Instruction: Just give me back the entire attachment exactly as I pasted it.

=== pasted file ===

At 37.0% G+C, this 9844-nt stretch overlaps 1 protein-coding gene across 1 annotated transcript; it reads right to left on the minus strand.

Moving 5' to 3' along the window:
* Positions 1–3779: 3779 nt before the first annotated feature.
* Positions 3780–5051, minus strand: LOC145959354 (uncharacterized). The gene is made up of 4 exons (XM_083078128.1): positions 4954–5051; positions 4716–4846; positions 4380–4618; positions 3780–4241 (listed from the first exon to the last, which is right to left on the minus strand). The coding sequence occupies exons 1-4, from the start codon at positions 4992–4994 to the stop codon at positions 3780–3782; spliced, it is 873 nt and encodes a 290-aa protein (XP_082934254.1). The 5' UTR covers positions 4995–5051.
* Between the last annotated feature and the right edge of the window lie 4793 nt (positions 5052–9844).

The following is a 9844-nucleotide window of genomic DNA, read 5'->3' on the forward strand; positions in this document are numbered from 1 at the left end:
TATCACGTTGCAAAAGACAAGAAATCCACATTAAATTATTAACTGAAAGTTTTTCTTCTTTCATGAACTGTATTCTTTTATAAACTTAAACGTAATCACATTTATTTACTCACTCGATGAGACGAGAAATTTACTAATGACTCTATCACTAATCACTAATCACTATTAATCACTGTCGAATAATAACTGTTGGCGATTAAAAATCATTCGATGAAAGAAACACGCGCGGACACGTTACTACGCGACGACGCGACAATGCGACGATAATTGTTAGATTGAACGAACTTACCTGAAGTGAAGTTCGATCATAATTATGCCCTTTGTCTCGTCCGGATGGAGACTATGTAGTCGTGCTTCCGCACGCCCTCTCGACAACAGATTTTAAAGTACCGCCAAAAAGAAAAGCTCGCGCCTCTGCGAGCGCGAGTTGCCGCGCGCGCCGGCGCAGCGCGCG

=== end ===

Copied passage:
At 37.0% G+C, this 9844-nt stretch overlaps 1 protein-coding gene across 1 annotated transcript; it reads right to left on the minus strand.

Moving 5' to 3' along the window:
* Positions 1–3779: 3779 nt before the first annotated feature.
* Positions 3780–5051, minus strand: LOC145959354 (uncharacterized). The gene is made up of 4 exons (XM_083078128.1): positions 4954–5051; positions 4716–4846; positions 4380–4618; positions 3780–4241 (listed from the first exon to the last, which is right to left on the minus strand). The coding sequence occupies exons 1-4, from the start codon at positions 4992–4994 to the stop codon at positions 3780–3782; spliced, it is 873 nt and encodes a 290-aa protein (XP_082934254.1). The 5' UTR covers positions 4995–5051.
* Between the last annotated feature and the right edge of the window lie 4793 nt (positions 5052–9844).

The following is a 9844-nucleotide window of genomic DNA, read 5'->3' on the forward strand; positions in this document are numbered from 1 at the left end:
TATCACGTTGCAAAAGACAAGAAATCCACATTAAATTATTAACTGAAAGTTTTTCTTCTTTCATGAACTGTATTCTTTTATAAACTTAAACGTAATCACATTTATTTACTCACTCGATGAGACGAGAAATTTACTAATGACTCTATCACTAATCACTAATCACTATTAATCACTGTCGAATAATAACTGTTGGCGATTAAAAATCATTCGATGAAAGAAACACGCGCGGACACGTTACTACGCGACGACGCGACAATGCGACGATAATTGTTAGATTGAACGAACTTACCTGAAGTGAAGTTCGATCATAATTATGCCCTTTGTCTCGTCCGGATGGAGACTATGTAGTCGTGCTTCCGCACGCCCTCTCGACAACAGATTTTAAAGTACCGCCAAAAAGAAAAGCTCGCGCCTCTGCGAGCGCGAGTTGCCGCGCGCGCCGGCGCAGCGCGCG